Thermal insulation for quantum technologies
New energy-efficient IT components often only operate stably at extremely low temperatures. Therefore, very good thermal insulation of such elements is crucial, which requires the development of materials with extremely low thermal conductivity. A team at HZB has now used a novel sintering process to produce nanoporous silicon aluminium samples in which pores and nanocrystallites impede the transport of heat and thus drastically reduce thermal conductivity. The researchers have developed a model for predicting the thermal conductivity, which was confirmed using experimental data on the microstructure of the samples and their thermal conductivity. Thus, for the first time, a method is available for the targeted development of complex porous materials with ultra-low thermal conductivity.
Thermal insulation is not only important for buildings, but also in quantum technologies. While insulation panels around a house keep the heat inside, quantum devices require insulation against heat from the outside world, as many quantum effects are only stable at low temperatures. What is needed are materials with extremely low thermal conductivity that are also compatible with the materials used in quantum technology.
Novel sintering process
A team led by Dr Klaus Habicht from HZB has now taken a big step forward in this direction. Using a novel sintering process, they produced samples of silicon and silicon aluminium that were compacted under pressure and an electric field for a few minutes at high temperature. Before that, further microstructures were added to the Si starting material using electrochemical etching processes, which further suppress heat transport. "Silicon is the ideal material here for many reasons, in particular it fits possible devices based on silicon qubits," Habicht points out.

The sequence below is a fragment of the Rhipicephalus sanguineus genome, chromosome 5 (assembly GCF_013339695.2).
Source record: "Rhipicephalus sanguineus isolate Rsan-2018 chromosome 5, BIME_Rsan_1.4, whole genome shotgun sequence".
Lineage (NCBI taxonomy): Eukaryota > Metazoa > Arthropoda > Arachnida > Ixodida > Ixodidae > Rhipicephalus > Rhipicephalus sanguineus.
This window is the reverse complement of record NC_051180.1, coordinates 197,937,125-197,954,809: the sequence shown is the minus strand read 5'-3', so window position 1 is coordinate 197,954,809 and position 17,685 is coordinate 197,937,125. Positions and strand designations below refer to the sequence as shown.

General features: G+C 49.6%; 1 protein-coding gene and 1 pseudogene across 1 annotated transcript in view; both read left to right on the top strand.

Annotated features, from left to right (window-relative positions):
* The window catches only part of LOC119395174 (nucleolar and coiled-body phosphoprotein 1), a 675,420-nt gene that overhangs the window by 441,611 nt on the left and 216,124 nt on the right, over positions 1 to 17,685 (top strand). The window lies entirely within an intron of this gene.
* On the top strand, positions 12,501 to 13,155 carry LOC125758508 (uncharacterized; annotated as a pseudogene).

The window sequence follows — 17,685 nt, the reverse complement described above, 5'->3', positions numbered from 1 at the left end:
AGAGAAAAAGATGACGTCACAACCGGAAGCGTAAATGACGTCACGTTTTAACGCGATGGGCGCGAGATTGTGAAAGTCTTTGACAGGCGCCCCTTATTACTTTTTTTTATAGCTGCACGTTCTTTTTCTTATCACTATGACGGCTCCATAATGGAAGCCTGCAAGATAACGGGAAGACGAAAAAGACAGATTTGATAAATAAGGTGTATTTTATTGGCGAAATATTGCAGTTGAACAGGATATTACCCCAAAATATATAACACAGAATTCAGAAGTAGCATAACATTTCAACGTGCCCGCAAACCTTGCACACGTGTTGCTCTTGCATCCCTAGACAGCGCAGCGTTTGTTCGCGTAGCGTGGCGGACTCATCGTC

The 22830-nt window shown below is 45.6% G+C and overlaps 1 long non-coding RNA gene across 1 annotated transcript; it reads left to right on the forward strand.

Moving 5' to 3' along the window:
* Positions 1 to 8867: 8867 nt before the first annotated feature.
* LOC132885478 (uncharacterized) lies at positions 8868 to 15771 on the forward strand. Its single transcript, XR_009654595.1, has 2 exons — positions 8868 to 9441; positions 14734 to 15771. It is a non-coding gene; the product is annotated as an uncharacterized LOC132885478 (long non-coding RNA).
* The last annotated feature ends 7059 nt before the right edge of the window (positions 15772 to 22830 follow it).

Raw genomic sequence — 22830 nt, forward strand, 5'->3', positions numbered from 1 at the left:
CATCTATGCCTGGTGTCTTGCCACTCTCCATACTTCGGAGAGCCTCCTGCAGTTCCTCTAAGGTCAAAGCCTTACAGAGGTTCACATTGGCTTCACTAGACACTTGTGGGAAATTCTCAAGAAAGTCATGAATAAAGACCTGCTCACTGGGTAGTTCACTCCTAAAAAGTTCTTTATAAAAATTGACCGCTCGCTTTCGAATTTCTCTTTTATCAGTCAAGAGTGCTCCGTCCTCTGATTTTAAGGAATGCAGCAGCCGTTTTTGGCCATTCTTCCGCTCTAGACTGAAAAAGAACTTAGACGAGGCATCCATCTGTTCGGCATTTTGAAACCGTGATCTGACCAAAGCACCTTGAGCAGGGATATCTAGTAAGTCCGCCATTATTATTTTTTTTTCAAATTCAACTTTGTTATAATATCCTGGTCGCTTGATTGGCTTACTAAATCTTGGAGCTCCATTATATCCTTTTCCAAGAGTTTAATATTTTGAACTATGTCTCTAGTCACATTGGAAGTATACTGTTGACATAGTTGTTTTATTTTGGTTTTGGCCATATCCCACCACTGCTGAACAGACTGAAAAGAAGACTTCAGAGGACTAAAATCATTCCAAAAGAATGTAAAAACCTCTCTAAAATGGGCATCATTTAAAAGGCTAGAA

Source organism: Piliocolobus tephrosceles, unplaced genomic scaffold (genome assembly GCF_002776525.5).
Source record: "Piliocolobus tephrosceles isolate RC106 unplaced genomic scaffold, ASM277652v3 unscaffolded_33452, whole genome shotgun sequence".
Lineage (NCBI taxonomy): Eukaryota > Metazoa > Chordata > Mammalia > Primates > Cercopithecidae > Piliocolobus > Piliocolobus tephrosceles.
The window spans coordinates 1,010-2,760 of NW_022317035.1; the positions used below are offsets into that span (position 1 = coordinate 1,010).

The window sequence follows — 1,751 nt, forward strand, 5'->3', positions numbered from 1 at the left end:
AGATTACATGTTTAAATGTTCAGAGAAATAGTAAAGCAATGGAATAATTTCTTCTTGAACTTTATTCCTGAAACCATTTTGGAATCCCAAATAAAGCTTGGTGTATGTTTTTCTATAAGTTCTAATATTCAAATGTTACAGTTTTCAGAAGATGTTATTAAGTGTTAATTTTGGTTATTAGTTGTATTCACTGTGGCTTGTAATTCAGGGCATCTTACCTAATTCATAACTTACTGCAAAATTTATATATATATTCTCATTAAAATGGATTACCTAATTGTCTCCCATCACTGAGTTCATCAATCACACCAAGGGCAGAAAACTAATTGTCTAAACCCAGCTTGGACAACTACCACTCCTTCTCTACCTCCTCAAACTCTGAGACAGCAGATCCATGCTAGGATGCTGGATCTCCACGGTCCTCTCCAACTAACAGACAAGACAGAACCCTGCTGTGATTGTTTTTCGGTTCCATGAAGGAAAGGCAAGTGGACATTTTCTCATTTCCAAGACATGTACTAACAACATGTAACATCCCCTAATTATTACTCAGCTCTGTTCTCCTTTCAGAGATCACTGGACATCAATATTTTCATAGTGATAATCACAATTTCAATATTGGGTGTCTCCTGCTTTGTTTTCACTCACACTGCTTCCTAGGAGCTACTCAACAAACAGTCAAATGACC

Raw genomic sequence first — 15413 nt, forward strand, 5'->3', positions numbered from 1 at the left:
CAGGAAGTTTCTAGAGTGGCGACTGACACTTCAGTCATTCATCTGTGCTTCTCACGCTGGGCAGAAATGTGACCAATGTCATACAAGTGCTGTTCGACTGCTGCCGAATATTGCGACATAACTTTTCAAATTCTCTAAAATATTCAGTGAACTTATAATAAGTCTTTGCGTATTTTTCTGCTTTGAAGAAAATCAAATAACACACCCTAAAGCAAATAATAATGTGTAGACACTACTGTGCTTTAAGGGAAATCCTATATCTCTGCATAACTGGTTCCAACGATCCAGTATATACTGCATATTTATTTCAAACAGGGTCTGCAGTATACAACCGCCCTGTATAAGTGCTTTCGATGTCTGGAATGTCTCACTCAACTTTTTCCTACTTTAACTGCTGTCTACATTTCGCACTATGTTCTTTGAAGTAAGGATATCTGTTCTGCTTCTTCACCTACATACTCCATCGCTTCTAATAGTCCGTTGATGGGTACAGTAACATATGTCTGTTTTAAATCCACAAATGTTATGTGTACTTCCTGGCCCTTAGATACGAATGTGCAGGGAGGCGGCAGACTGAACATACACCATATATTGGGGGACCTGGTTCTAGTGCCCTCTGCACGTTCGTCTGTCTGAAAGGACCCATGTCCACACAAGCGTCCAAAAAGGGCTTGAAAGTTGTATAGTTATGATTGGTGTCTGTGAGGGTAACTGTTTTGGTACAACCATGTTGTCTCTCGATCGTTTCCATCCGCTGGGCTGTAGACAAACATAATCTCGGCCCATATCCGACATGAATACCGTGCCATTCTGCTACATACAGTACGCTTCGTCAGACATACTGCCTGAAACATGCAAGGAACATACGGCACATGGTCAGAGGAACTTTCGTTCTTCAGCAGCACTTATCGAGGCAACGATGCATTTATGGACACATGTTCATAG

Obstacles for phonon transport
This gave them a number of material samples with tiny pores, crystalline nanoparticles and so-called domain boundaries. Heat conduction works via vibrations of the crystal lattice, so called phonons. However, these phonons can only propagate if they do not encounter obstacles on which they are scattered. Pores as well as nanoparticles and domain boundaries with suitable distances and diameters can become such scattering centres and thus reduce heat conduction.
Separating the contributions
Using an elegant model, the scientists calculated the behaviour of the phonons and thus the thermal conductivity in different samples. Their microstructure was incorporated with parameters such as the size and spacing of pores and nanoparticles. "With this model, we can clearly separate the contributions of nanoparticles and pores to thermal conductivity," Habicht explains.
Microstructures evaluated in detail
The experimental results on microstructures and thermal conductivity in the individual samples confirm the new model. First author Danny Kojda determined the microstructures at the HZB's scanning electron microscope. Using special image analysis software, developed by Kojda for this purpose, he determined the size and number of nanoparticles and pores, as well as their spacing. The thermal conductivity as a function of temperature was carefully measured in all samples. The measured data matched the modelled results extremely well. This means that it is now possible to determine whether, in a sample with a given microstructure, it is mainly the pores or rather the nanocrystallites that are responsible for the suppression of heat conduction.
"Understanding the basic transport processes helps us to produce and further develop customised materials with strongly reduced thermal conductivity in a targeted manner," says Kojda.